James came to Clark for the conference "to see," as he put it, "what Freud was like." This is Freud's recollection of their private meeting: "I shall never forget one little scene that occurred as we were on a walk together. He stopped suddenly, handed me a bag he was carrying and asked me to walk on, saying that he would catch up with me as soon as he had got through an attack of angina pectoris which was just coming on." Mr. Rosenzweig interprets this famous attack as an unconscious response to Freud's theory - an anxiety attack over an extramarital affair, stirred up by one of Freud's lectures.
Although much of the drama of Freud's visit to America seems to have taken place outside the conference, Freud's lectures - delivered more or less extemporaneously, in German - were a delightful performance. The Boston press covered them; Emma Goldman attended them; Hall described them as "masterpieces of simplification, directness, and comprehensiveness."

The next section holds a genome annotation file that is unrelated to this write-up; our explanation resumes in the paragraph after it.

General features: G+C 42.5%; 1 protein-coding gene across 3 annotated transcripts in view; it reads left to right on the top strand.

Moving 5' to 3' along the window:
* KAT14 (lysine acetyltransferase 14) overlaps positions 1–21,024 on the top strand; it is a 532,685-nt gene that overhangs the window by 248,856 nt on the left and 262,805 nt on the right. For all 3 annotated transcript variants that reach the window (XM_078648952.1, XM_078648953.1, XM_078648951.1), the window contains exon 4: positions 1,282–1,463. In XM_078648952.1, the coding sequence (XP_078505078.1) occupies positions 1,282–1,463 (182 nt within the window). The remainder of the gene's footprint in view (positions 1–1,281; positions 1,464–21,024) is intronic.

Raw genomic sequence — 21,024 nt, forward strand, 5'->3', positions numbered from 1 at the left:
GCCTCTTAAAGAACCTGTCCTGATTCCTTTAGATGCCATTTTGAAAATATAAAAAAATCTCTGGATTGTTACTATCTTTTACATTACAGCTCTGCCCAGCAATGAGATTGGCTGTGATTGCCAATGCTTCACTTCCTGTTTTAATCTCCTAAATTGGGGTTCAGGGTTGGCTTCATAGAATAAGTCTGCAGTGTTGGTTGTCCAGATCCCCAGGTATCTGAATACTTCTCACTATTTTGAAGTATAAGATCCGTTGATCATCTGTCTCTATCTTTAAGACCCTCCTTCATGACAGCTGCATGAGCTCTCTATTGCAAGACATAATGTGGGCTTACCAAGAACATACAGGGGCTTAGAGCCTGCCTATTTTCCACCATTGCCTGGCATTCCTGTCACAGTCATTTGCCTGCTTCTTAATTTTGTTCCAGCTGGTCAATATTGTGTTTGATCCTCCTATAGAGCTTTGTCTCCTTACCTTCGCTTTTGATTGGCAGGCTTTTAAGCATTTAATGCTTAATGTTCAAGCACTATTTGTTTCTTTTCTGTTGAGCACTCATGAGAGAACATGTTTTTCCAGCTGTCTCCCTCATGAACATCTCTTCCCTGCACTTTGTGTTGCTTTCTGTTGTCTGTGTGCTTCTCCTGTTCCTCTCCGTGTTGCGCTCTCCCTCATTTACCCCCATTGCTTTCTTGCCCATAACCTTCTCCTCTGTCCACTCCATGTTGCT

The lectures, the first popular exposition of Freud's theories, are luminous largely because of the marvelous images and metaphors that Freud employed to dramatize his concepts. Mr. Rosenzweig says that "they still represent the best available outline by Freud of his theory in its essence." Unfortunately, though, Mr. Rosenzweig's new translation of the lectures loses some of the linguistic specificity of James Strachey's translation in the Standard Edition, which captured both the cohesiveness and the extravagance of Freud's narrative devices. Perhaps Mr. Rosenzweig retranslated the lectures in order to include them legally in the present volume. If that is so it was well worth the effort, since the inclusion of the lectures lends his book poetic unity and makes it a pleasure to read.
Originally published in The New York Times Book Review, January 24, 1993.